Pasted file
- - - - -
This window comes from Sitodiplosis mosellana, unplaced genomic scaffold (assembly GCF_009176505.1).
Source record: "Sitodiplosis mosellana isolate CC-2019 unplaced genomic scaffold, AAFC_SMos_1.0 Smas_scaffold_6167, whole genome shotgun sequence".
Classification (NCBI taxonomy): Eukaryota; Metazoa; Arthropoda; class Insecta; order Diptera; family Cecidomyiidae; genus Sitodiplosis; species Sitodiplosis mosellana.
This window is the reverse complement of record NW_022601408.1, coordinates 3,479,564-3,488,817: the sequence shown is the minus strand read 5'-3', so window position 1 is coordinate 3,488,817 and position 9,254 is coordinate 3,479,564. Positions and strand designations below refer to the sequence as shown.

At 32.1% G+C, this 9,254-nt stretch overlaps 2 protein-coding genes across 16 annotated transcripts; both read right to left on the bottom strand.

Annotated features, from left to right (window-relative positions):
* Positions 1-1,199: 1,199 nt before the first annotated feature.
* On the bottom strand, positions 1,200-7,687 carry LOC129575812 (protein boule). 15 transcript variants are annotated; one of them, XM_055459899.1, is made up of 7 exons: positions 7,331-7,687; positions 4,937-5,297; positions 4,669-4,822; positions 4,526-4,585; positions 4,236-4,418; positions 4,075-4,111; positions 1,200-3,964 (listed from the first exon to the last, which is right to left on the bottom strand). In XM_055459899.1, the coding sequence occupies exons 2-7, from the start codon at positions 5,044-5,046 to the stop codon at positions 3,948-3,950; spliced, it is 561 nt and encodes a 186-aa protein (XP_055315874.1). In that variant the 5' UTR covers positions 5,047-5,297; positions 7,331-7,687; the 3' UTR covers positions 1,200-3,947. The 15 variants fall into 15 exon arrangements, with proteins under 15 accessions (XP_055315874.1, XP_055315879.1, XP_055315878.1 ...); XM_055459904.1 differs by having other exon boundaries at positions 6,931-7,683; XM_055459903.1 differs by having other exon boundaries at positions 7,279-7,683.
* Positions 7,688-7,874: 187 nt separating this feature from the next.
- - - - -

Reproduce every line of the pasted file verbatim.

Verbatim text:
This window comes from Sitodiplosis mosellana, unplaced genomic scaffold (assembly GCF_009176505.1).
Source record: "Sitodiplosis mosellana isolate CC-2019 unplaced genomic scaffold, AAFC_SMos_1.0 Smas_scaffold_6167, whole genome shotgun sequence".
Classification (NCBI taxonomy): Eukaryota; Metazoa; Arthropoda; class Insecta; order Diptera; family Cecidomyiidae; genus Sitodiplosis; species Sitodiplosis mosellana.
This window is the reverse complement of record NW_022601408.1, coordinates 3,479,564-3,488,817: the sequence shown is the minus strand read 5'-3', so window position 1 is coordinate 3,488,817 and position 9,254 is coordinate 3,479,564. Positions and strand designations below refer to the sequence as shown.

At 32.1% G+C, this 9,254-nt stretch overlaps 2 protein-coding genes across 16 annotated transcripts; both read right to left on the bottom strand.

Annotated features, from left to right (window-relative positions):
* Positions 1-1,199: 1,199 nt before the first annotated feature.
* On the bottom strand, positions 1,200-7,687 carry LOC129575812 (protein boule). 15 transcript variants are annotated; one of them, XM_055459899.1, is made up of 7 exons: positions 7,331-7,687; positions 4,937-5,297; positions 4,669-4,822; positions 4,526-4,585; positions 4,236-4,418; positions 4,075-4,111; positions 1,200-3,964 (listed from the first exon to the last, which is right to left on the bottom strand). In XM_055459899.1, the coding sequence occupies exons 2-7, from the start codon at positions 5,044-5,046 to the stop codon at positions 3,948-3,950; spliced, it is 561 nt and encodes a 186-aa protein (XP_055315874.1). In that variant the 5' UTR covers positions 5,047-5,297; positions 7,331-7,687; the 3' UTR covers positions 1,200-3,947. The 15 variants fall into 15 exon arrangements, with proteins under 15 accessions (XP_055315874.1, XP_055315879.1, XP_055315878.1 ...); XM_055459904.1 differs by having other exon boundaries at positions 6,931-7,683; XM_055459903.1 differs by having other exon boundaries at positions 7,279-7,683.
* Positions 7,688-7,874: 187 nt separating this feature from the next.